World Bulletin / News Desk
Viewers of one of Turkey's most popular soap operas are mesmerized not by the beauty of the protagists or the intricate plot but by Halfeti, the breathtakingly beautiful town in which it is set.
Located along the banks of the river Euphrates in the southeastern Turkish district of Sanlıurfa, Halfeti was partialy flooded in 1999 to create the Birecik dam. Viewers of the soap, entitled 'Karagul' (black rose), see characters coming in and out of their old stone houses, looking pensively into the bright blue waters of the lake.
Like an underwater museum - the flooded half of Halfeti can be clearly seen under the crystal waters of the lake - roofs of sunken houses and walls surrounding a garden, hinting at its rural past and only adding to the towns beauty.
Until the area was flooded in 1999, the people lived from fishing in the Euphrates and farming on the riverbank, especially growing peanuts and the area's famous black roses (hence the title of the soap). Then the waters came and 'new' Halfeti was built.
Halfeti now attracts nearly two hundred thousand visitors a year from around the world, most of them arriving in spring and autumn - but avoiding the searing heat of the summer. Trekking and water-sports are offered in the town where there is also a quad bike track. Restaurants serve traditional meat and fish dishes. However, accommodation is limited since new buildings are not welcomed by the local community.
The town is also a member of the 'slow city' movement, "Cittaslow" that advocates a cultural shift toward slowing down the pace of life.
Halfeti is one of the "unique'' members of this movement because of its "substantial history, distinctive architectural identity and cultural diversity", says 30-year-old Halfeti native Nihat Ozdal, who coordinated the project for the town's 'slow city' membership.
"Halfeti is a blessed mixture of Bodrum (a coastal town on the Aegean) and Mardin (southeastern Turkish city famous for its ancient architecture). You can not distinguish, here in Halfeti, where the water ends and where life begins" says Ozdal.
Adjacent to the town is Rumkale, an ancient fortress first built by Assyrians, later occupied by various Byzantine and Armenian warlords during the Middle Ages. It once served as the seat of an Armenian patriarch. The Memluks of Egypt, Seljuks and finally Ottomans retained the fortress securing Anatolia under Islamic rule.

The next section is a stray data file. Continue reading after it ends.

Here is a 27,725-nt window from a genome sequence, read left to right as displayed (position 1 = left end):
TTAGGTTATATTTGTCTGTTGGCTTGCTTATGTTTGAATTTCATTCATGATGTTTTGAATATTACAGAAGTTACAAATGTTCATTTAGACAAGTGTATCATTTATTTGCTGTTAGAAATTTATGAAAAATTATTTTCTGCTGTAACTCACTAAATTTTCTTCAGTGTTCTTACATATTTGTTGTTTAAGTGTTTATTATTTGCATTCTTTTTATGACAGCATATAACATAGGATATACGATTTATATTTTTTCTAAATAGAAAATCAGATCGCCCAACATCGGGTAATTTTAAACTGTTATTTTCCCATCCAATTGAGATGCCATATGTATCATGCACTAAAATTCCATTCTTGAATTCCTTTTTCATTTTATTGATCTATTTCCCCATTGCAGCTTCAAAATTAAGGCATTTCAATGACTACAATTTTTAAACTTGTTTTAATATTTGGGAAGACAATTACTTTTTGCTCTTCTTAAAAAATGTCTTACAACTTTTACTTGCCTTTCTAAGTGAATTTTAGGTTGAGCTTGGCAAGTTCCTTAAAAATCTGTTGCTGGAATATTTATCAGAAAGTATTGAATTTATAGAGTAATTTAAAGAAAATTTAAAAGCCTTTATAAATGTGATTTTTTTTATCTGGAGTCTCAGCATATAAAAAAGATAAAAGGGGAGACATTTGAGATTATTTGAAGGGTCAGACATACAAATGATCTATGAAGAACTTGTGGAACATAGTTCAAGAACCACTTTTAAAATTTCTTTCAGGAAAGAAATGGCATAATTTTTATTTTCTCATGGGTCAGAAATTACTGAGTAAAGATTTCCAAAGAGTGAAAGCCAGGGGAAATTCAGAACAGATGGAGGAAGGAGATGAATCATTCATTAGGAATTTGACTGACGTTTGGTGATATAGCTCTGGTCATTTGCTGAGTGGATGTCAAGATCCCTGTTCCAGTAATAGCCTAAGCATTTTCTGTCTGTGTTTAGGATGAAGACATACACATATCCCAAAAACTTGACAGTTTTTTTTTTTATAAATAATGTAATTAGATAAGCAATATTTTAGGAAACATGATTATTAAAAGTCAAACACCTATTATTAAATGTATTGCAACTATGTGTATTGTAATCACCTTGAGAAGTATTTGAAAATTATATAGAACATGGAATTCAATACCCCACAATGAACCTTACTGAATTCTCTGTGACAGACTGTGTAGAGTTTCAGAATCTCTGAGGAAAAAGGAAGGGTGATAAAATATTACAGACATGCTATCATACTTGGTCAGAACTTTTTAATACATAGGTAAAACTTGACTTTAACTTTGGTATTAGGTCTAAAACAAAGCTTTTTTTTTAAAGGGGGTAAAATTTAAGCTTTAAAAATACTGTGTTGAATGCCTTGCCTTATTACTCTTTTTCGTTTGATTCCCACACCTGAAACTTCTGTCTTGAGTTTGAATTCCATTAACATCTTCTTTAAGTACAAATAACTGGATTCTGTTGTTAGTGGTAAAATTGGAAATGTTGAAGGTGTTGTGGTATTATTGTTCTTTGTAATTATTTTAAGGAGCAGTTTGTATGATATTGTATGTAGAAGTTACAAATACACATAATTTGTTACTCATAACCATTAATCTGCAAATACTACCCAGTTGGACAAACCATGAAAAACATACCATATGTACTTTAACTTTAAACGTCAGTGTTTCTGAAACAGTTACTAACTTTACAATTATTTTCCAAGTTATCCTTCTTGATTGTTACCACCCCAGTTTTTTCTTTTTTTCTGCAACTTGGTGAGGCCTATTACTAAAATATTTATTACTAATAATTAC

Bordering Halfeti, is the uninhabited village of Savasan Koy, flooded as part of the same development project - Southeastern Anatolia Project - which includes a chain of 21 hydroelectric and irrigation dams bringing water to the poor arid southeast region of Turkey.
To the visitors amazement, only half of a minaret seen above the water level offers in Savasan Koy, an eerie reminder of what the dam took away from the people's life around the lake.
Thailands annual bird singing contest where competitors pitch their singing birds against other has drawn thousands of people to the unique competition
Matrakci Nasuh was 16th century intellectual, soldier during the Sultan Suleymans rule.
A Palestinian artist Shadi Alzaqouq was ordered to leave after after placing a bed sheet over his work advocating the boycott of Israel protesting the illegal occupation.
Cave of Arts works to connect new generation with old by collecting past and presenting it in an elegant way, says owner
A new exhibition Sultans of Deccan India, 1500–1700: Opulence and Fantasy, which opened April 20 at The Metropolitan Museum of Art, brings together some 200 of the finest works from major international, private, and royal collections.
Channel 4 presenter Jon Snow smuggled artwork by a Palestinian artist when she was unable to get a permit to leave Gaza.
The singer was "banned by his own" after giving a performance in Nazareth, Occupied Palestine. Iran does not recognise Israel and artists who perform there become "persona non grata" in Iran.
Launched in 2004, MuslimFest showcases the talents of local and international Muslim artists with comedy shows, concerts and a childrens carnival
Accidental find reveals two-foil manuscript dating back 1,370 years, to founding years of Islam
Yusuf Islam, the world famous musician formerly known as Cat Stevens has penned a beautiful instrumental piece in honor of the victims of Srebrenica.
Greg Constantine, a self taught award-winning photographer has an exhibition in Istanbul on the Rohingya Muslims, hoping to provide a better understanding of plight of Southeast Asia’s stateless Muslim group
The Courtauld Institute of Art Summer School in London will present a wide-ranging course on 14th–19th- century Ottoman art and architecture as part of its annual Summer School in art history.
World Heritage Committee add Ephesus on Turkey's western coast on list as 15th Turkish property
Naomi Matsubara, a teacher of Japanese and karate has had a picture book published that depicts Muslim life, challenging stereotypes.
In an ode to Naji al-Ali's Handala, the orphan who became the iconic symbol of Palestinian identity, Germany has printed stamps depicting him in honor